What’s so diﬀerent about Higher/Int. 2?• It’s harder• The passages used for Close Reading are longer, harder and normally taken from broadsheet newspapers.• The essays are expected to be more ﬂuent, accurate in expression and more detailed in content.• Less )me to cover the course.
Final GradesWri-ng Folio 20% Cri-cal Essays 40%Close Reading 40%
The Big Leap • Intermediate Two Exam:• One Close Reading in an hour• Two Cri)cal Essays in an hour and a half.• Higher Exam:• Two Close Reading passages in an hour and forty‐ ﬁve minutes.• There is a ﬁnal ques)on on both passages in which you must compare the ideas and/or style of the two passages.• Two Cri)cal Essays in an hour and a half.
What do I have to do before I even reach the exam?• Pass three NABs (Na-onal Assessment Bank Tests)• Wri-ng‐ Essay (2 Essays, one discursive and one crea-ve)• Close Reading• Textual Analysis
The Wri-ng Folio• This consists of two essays that are sent oﬀ to the SQA for external assessment. • One is broadly discursive in nature (persuasive, argumenta-ve, report)• The other is crea-ve (personal reﬂec-ve, short story, drama script, poetry, prose ﬁc-on)
What are you learning?• The skills of reading complex texts.• The skills of expressing informa)on, ideas and opinions in wri)ng.• Talking and listening skills through class ac)vi)es – not formally assessed.• English – a skills‐based course.
Reading Skills• Understanding• What is the writer saying?• Analysis• How is the writer expressing his/her ideas?• Evalua-on• How well does the writer convey her/his ideas?
Reading Skills‐ how are they developed?• Through reading!• Reading non‐ﬁc-on (adult level) ‐ quality journalism, biographies, travel wri-ng• Reading Literature (not children’s literature)‐ novels, short stories, poems, plays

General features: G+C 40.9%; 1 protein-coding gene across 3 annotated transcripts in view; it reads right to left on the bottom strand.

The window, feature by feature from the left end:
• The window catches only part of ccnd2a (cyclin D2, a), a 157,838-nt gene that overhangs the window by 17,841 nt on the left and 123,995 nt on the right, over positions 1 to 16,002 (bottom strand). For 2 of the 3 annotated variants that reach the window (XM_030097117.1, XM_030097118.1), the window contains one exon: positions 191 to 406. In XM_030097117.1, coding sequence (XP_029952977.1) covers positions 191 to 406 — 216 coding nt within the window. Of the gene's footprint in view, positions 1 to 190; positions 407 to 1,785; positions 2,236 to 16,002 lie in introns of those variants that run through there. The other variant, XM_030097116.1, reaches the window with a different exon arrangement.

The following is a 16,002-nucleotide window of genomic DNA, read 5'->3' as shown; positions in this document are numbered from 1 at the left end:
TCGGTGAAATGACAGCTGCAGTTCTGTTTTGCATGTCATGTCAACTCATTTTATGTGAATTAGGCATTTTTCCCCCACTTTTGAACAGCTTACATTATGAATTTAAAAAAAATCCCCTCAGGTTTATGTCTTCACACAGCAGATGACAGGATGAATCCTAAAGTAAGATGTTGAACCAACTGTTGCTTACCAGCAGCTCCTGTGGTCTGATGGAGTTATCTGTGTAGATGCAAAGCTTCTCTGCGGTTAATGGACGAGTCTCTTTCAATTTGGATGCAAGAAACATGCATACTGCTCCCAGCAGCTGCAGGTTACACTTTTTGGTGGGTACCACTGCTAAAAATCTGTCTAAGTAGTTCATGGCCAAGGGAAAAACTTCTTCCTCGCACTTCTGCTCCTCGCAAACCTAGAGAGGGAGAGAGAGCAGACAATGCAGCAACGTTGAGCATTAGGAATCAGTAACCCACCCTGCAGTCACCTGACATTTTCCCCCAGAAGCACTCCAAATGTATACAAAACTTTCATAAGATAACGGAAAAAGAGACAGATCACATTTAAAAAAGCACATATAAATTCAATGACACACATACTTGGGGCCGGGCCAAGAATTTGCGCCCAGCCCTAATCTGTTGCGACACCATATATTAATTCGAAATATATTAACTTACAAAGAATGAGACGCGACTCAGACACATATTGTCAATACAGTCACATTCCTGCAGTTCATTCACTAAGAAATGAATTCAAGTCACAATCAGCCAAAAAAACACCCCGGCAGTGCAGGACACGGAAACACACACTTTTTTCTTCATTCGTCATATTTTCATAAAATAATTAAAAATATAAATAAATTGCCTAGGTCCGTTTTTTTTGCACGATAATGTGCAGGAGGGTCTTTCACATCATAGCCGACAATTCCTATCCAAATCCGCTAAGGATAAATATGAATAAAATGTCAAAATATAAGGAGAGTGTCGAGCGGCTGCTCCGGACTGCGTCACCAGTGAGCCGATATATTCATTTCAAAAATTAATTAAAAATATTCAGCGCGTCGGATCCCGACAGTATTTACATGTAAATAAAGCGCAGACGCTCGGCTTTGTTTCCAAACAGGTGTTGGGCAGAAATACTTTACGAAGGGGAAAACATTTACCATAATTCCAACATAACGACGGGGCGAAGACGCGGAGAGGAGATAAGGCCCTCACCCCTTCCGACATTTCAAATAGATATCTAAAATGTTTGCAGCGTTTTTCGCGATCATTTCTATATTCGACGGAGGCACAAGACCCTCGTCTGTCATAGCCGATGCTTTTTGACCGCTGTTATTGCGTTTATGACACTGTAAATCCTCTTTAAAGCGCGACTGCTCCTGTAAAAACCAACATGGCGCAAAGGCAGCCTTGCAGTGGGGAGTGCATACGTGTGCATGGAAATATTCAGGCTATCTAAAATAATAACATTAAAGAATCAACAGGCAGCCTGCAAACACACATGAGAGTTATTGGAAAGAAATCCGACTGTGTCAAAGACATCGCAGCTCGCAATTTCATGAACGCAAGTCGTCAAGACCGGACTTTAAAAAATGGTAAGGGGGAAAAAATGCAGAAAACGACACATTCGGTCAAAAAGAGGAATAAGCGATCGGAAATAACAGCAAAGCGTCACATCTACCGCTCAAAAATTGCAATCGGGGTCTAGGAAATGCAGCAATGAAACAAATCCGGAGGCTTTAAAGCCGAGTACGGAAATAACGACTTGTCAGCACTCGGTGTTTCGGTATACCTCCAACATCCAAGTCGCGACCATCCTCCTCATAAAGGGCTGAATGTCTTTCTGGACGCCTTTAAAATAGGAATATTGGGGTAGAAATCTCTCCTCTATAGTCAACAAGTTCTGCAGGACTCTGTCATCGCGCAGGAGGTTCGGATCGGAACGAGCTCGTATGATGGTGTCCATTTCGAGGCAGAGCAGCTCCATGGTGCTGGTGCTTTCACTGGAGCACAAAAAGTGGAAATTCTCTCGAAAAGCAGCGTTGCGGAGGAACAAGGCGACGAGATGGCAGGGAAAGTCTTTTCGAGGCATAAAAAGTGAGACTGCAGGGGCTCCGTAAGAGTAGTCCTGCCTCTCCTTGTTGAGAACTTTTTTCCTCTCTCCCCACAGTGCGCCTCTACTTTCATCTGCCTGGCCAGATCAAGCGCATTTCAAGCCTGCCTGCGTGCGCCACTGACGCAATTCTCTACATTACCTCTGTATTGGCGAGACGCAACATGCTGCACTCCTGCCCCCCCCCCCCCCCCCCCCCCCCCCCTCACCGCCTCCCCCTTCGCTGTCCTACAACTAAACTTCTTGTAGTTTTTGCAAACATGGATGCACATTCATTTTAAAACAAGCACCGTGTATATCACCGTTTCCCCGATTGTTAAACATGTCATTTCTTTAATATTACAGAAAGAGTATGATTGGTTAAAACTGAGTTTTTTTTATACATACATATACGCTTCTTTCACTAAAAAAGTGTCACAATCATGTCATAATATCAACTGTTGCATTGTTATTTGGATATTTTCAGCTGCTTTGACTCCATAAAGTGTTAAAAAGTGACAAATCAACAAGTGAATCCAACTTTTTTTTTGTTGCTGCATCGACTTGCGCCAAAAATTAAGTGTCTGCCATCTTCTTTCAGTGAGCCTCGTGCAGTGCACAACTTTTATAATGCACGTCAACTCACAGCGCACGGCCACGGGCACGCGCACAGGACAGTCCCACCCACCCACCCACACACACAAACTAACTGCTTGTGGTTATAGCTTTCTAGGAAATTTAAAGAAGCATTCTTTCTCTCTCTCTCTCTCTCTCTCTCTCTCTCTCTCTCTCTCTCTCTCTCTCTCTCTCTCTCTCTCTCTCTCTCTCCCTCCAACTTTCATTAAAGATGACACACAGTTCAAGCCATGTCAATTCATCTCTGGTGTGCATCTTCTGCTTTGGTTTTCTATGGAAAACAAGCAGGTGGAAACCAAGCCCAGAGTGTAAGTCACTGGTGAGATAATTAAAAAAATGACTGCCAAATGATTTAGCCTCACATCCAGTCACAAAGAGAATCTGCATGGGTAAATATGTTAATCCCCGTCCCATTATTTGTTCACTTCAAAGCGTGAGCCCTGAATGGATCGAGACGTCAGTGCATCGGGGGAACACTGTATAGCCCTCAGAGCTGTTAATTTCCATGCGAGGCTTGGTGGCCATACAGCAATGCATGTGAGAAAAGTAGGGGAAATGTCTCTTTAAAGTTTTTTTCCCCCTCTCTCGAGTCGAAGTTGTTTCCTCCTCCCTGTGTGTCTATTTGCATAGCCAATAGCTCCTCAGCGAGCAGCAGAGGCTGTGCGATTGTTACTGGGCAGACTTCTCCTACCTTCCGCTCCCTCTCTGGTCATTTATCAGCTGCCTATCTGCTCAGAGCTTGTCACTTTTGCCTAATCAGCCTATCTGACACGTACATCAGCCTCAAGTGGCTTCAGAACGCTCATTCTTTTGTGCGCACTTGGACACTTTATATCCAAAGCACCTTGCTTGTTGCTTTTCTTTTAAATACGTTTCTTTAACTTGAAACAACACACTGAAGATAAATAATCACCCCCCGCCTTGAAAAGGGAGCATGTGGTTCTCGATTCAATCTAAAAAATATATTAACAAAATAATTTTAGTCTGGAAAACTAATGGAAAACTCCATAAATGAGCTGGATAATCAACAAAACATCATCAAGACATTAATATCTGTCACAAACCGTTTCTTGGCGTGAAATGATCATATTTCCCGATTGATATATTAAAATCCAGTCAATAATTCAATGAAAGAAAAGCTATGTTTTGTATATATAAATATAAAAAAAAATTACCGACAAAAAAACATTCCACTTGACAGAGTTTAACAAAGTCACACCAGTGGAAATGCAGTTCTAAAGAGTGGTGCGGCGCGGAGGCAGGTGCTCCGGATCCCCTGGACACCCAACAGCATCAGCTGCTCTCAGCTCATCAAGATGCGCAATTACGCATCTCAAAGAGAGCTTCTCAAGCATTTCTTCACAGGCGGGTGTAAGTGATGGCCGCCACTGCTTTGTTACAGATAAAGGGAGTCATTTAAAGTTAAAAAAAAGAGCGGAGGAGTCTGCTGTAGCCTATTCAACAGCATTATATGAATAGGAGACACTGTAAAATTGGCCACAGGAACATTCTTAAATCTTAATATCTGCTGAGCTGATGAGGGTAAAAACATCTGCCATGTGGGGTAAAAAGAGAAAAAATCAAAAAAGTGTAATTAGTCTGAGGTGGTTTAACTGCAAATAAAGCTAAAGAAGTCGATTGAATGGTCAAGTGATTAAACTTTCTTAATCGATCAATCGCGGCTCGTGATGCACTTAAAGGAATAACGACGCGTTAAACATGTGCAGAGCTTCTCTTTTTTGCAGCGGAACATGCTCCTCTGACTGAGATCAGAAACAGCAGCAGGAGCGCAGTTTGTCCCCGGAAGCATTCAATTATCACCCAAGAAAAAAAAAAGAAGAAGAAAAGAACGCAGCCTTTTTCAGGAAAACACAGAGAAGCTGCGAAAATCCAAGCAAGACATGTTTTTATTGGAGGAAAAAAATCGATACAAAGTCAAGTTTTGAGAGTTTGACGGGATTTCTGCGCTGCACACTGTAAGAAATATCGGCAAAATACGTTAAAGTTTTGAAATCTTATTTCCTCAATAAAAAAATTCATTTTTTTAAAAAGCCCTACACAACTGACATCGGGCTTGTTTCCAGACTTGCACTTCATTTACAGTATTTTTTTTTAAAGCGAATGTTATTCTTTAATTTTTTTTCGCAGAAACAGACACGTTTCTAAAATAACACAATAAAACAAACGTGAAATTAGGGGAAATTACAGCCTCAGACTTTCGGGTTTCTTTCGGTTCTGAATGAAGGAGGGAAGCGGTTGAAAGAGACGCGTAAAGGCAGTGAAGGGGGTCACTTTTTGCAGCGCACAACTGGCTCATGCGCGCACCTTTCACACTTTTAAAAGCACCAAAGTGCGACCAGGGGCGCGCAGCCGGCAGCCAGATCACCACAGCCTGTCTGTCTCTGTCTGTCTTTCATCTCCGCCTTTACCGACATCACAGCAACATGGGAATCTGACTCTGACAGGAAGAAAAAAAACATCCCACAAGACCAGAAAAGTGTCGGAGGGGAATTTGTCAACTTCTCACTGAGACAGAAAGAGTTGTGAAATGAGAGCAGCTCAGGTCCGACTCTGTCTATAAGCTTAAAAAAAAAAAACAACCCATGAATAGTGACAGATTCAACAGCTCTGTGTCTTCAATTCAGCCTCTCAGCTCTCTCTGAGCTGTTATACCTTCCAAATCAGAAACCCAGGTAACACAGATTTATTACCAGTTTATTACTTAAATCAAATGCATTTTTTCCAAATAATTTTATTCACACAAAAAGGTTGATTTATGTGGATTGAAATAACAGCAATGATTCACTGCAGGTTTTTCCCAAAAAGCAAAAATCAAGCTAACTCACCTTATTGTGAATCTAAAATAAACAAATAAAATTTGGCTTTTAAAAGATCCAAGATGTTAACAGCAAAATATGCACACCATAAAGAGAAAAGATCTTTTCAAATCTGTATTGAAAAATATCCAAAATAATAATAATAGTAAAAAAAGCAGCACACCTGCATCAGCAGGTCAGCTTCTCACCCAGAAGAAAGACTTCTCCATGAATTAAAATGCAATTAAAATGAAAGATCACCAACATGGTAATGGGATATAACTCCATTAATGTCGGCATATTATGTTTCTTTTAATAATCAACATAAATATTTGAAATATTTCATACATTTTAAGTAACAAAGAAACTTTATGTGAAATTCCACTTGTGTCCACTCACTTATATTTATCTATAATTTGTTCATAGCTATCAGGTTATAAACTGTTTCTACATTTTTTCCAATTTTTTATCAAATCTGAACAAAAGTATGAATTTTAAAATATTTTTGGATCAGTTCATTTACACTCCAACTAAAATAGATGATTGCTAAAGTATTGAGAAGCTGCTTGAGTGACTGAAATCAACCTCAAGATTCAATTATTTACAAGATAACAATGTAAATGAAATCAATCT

Reading Skills‐ how are they developed?• Understanding• The importance of ac)vely developing a wide vocabulary• Analysis and Evalua-on• The importance of developing cri)cal thinking• No text is neutral!
Spot the devices…• “Reading for informa-on is not enough in a world where no text is neutral. There is a series of devices commonly used to create bias, ‘spin’, enthusiasm and entertainment. The ability to spot these devices allows the reader to appreciate at a more subtle level the communica-ons which come her way… the reader will be beber equipped to take an ac-ve part in debate and in the democra-c process.”• From: Introduc-on to ‘Higher Close Reading’ by Colin Eckford and Ann Bridges (Hodder Gibson)
Ac)ve Cri)cal Reading• You have to be able to iden-fy and comment on techniques the writer has used.• Examples: allitera)on, imagery, tone, word choice, sentence structure, use of anecdote, use of sta)s)cs, repe))on and many more…• You then have to be able explain the eﬀect of the technique on the reader.
Studying for Reading NABs and the Exam• Types of ques-ons‐ learn formulae for answering them• Standard uses of punctua-on‐ know their names and be able to comment on the author’s use of them• Prac-ce: get used to the types of ques-ons asked by using text books, past papers and the internet (e.g. BBC bitesize)
Studying for the Cri)cal Essay• Learning quota-ons? Yes but…• Learning to write in formal English• Learning to write a well‐structured essay• Learning your texts to be able to answer cri-cally on them• Proof‐reading to eliminate errors in spelling and punctua-on
Studying Wri)ng Skills• Learning to write in formal English• Learning to write a well‐structured essay• Proof‐reading to eliminate errors in spelling and punctua-on• Knowing and understanding the success criteria for each genre of wri-ng
No )me to waste!All classes will be doing the same work in June. Classes will change depending on S.Q.A. results This term (yes, I do mean before the holidays)1.One Cri-cal Essay2.Introduc-on to Close Reading3.First draj of a wri-ng piece.